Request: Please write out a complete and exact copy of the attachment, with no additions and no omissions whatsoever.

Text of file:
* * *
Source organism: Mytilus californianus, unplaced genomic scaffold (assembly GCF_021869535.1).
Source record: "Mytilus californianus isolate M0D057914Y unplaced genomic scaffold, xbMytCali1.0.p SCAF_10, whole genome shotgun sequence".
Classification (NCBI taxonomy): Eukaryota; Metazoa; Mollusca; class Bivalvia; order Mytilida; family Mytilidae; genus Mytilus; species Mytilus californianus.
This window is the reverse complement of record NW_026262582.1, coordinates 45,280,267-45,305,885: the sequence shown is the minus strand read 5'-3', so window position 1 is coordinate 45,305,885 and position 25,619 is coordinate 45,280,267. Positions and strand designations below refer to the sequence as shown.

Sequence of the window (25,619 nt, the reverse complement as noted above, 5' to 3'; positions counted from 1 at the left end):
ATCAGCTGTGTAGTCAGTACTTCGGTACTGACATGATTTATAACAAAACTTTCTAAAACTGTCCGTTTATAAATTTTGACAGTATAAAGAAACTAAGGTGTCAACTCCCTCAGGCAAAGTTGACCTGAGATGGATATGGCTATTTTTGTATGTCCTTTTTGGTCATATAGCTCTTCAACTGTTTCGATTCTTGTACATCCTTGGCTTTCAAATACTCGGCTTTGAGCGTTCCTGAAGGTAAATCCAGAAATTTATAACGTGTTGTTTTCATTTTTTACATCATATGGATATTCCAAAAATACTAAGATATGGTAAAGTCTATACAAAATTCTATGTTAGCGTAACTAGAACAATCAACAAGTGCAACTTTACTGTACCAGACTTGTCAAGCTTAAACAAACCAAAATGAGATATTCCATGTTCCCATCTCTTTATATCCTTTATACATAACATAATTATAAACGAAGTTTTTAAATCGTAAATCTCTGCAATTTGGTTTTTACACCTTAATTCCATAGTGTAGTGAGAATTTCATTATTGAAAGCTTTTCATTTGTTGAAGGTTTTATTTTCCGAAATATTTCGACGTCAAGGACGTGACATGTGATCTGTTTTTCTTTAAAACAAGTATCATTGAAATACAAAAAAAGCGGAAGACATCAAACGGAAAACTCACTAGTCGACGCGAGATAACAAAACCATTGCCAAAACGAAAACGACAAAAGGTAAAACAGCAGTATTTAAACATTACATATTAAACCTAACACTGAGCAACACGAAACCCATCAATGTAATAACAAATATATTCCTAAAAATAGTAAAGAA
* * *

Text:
Source organism: Mytilus californianus, unplaced genomic scaffold (assembly GCF_021869535.1).
Source record: "Mytilus californianus isolate M0D057914Y unplaced genomic scaffold, xbMytCali1.0.p SCAF_10, whole genome shotgun sequence".
Classification (NCBI taxonomy): Eukaryota; Metazoa; Mollusca; class Bivalvia; order Mytilida; family Mytilidae; genus Mytilus; species Mytilus californianus.
This window is the reverse complement of record NW_026262582.1, coordinates 45,280,267-45,305,885: the sequence shown is the minus strand read 5'-3', so window position 1 is coordinate 45,305,885 and position 25,619 is coordinate 45,280,267. Positions and strand designations below refer to the sequence as shown.

Sequence of the window (25,619 nt, the reverse complement as noted above, 5' to 3'; positions counted from 1 at the left end):
ATCAGCTGTGTAGTCAGTACTTCGGTACTGACATGATTTATAACAAAACTTTCTAAAACTGTCCGTTTATAAATTTTGACAGTATAAAGAAACTAAGGTGTCAACTCCCTCAGGCAAAGTTGACCTGAGATGGATATGGCTATTTTTGTATGTCCTTTTTGGTCATATAGCTCTTCAACTGTTTCGATTCTTGTACATCCTTGGCTTTCAAATACTCGGCTTTGAGCGTTCCTGAAGGTAAATCCAGAAATTTATAACGTGTTGTTTTCATTTTTTACATCATATGGATATTCCAAAAATACTAAGATATGGTAAAGTCTATACAAAATTCTATGTTAGCGTAACTAGAACAATCAACAAGTGCAACTTTACTGTACCAGACTTGTCAAGCTTAAACAAACCAAAATGAGATATTCCATGTTCCCATCTCTTTATATCCTTTATACATAACATAATTATAAACGAAGTTTTTAAATCGTAAATCTCTGCAATTTGGTTTTTACACCTTAATTCCATAGTGTAGTGAGAATTTCATTATTGAAAGCTTTTCATTTGTTGAAGGTTTTATTTTCCGAAATATTTCGACGTCAAGGACGTGACATGTGATCTGTTTTTCTTTAAAACAAGTATCATTGAAATACAAAAAAAGCGGAAGACATCAAACGGAAAACTCACTAGTCGACGCGAGATAACAAAACCATTGCCAAAACGAAAACGACAAAAGGTAAAACAGCAGTATTTAAACATTACATATTAAACCTAACACTGAGCAACACGAAACCCATCAATGTAATAACAAATATATTCCTAAAAATAGTAAAGAA